bluetooth hacking flaws

A team of cybersecurity researchers late last week disclosed the existence of 12 potentially severe security vulnerabilities, collectively named ‘SweynTooth,’ affecting millions of Bluetooth-enabled wireless smart devices worldwide—and worryingly, a few of which haven’t yet been patched.

All SweynTooth flaws basically reside in the way software development kits (SDKs) used by multiple system-on-a-chip (SoC) have implemented Bluetooth Low Energy (BLE) wireless communication technology—powering at least 480 distinct products from several vendors including Samsung, FitBit and Xiaomi.

According to the researchers, hackers in close physical proximity to vulnerable devices can abuse this vulnerability to remotely trigger deadlocks, crashes, and even bypass security in BLE products, allowing them to arbitrary read or write access to device’s functions that are otherwise only allowed to be accessed by an authorized user.

“As of today, SweynTooth vulnerabilities are found in the BLE SDKs sold by major SoC vendors, such as Texas Instruments, NXP, Cypress, Dialog Semiconductors, Microchip, STMicroelectronics and Telink Semiconductor,” the researchers from the Singapore University of Technology and Design said.

bluetooth hacking

Here is a list and brief information on all 12 SweynTooth vulnerabilities:

  • Link Layer Length Overflow (CVE-2019-16336, CVE-2019-17519) — These allow attackers in radio range to trigger a buffer overflow by manipulating the LL Length Field, primarily leading to a denial of service attacks.
  • Link Layer LLID deadlock (CVE-2019-17061, CVE-2019-17060) — These trigger deadlock state when a device receives a packet with the LLID field cleared.
  • Truncated L2CAP (CVE-2019-17517) — This flaw results due to a lack of checks while processing an L2CAP packet, causing a denial of service and crash of the device.
  • Silent Length Overflow (CVE-2019-17518) — A buffer overflow occurs when a certain packet payload with higher than expected LL Length is sent, the peripheral crashes.
  • Invalid Connection Request (CVE-2019-19195) — When devices do not properly handle some connection parameters while the central attempts a connection to the peripheral, they could lead to Deadlock state.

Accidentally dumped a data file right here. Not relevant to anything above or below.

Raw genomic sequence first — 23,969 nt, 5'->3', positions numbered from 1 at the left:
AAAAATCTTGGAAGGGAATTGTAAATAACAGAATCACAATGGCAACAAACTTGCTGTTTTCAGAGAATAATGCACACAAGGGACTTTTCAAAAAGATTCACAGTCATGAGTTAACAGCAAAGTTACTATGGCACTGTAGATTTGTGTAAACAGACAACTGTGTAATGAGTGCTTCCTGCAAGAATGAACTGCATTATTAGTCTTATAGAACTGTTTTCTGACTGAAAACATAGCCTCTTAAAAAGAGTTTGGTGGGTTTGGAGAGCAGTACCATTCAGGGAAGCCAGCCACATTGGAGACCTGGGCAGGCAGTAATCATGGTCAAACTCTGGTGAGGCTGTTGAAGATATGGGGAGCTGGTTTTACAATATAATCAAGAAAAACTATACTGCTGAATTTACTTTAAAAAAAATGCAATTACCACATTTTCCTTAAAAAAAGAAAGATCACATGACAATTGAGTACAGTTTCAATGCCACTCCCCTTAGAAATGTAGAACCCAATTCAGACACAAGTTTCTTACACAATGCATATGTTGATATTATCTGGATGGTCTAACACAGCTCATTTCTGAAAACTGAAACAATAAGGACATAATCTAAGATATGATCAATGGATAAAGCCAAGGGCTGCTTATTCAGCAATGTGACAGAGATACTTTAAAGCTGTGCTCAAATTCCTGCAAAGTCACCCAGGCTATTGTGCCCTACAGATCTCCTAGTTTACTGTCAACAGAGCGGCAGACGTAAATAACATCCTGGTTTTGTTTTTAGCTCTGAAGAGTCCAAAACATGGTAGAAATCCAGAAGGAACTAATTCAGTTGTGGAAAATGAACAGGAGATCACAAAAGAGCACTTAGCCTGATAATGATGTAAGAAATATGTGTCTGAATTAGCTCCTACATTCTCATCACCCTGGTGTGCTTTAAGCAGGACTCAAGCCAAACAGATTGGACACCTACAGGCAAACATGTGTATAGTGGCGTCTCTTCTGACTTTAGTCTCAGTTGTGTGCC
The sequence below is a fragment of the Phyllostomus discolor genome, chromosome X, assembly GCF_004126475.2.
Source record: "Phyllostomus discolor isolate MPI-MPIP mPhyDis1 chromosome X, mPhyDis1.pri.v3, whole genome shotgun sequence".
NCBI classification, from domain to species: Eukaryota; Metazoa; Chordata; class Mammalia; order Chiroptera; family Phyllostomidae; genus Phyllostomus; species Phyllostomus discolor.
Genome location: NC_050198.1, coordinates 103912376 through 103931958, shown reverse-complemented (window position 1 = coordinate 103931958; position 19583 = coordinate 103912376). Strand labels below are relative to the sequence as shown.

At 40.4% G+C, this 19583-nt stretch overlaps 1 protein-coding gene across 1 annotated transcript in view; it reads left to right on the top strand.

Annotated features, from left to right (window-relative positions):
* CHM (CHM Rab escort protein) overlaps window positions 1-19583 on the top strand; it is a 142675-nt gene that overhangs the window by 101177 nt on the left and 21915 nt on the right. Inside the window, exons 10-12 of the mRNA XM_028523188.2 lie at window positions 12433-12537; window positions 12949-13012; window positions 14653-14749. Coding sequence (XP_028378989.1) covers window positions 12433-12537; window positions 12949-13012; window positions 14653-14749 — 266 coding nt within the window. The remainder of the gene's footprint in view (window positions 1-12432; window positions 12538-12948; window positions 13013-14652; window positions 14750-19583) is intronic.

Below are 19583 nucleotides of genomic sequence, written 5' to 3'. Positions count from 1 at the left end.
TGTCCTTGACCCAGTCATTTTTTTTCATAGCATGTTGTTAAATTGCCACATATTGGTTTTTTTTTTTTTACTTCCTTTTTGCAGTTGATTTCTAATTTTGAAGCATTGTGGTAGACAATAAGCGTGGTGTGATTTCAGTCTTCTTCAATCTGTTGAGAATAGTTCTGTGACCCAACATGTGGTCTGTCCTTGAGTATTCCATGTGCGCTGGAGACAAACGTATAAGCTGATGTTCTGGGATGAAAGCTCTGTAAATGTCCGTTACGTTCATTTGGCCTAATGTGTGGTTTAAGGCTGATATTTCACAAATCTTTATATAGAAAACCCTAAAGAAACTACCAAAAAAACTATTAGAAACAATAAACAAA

• Unexpected Public Key Crash (CVE-2019-17520) — This bug is present in the implementation of the legacy pairing procedure, which is handled by the Secure Manager Protocol (SMP) implementation, and can be used to perform DoS and possibly restart products.
  • Sequential ATT Deadlock (CVE-2019-19192) — This flaw lets attackers deadlock the peripheral by sending just two consecutive ATT request packets in each connection event.
  • Invalid L2CAP fragment (CVE-2019-19195) — improper handling of the PDU size of the packets can lead to deadlock behavior.
  • Key Size Overflow (CVE-2019-19196) — This overflow in the device memory issue is a combination of multiple bugs found during the pairing procedure of devices, resulting in a crash.
  • Zero LTK Installation (CVE-2019-19194) — This critical vulnerability is a variation of one of the Key Size Overflow. It affects all products using Telink SMP implementation with support for secure connection enabled.

The detailed report says affected products include consumer electronics, smart home devices, wearables, and are also being used in the logistics and healthcare industry, malfunctioning of which can lead to hazardous situations.

bluetooth vulnerabilities

“The most critical devices that could be severely impacted by SweynTooth are the medical products. VivaCheck Laboratories, which manufacture Blood Glucose Meters, has many products listed to use DA14580,” the researchers said.

“Hence all these products are potentially vulnerable to the Truncated L2CAP attack. Even worse, Syqe Medical Ltd. and their programmable drug delivery inhalation platform (Syqe Inhaler v01) is affected alongside the latest pacemaker related products from Medtronic Inc.”

According to the report, researchers disclosed these flaws last year to all affect vendors, many of which have now released patches for their respective SoCs.

Wheres, products developed by some SoC vendors, including Dialog, Microchip, and STMicroelectronics, are unpatched at the time of the disclosure.


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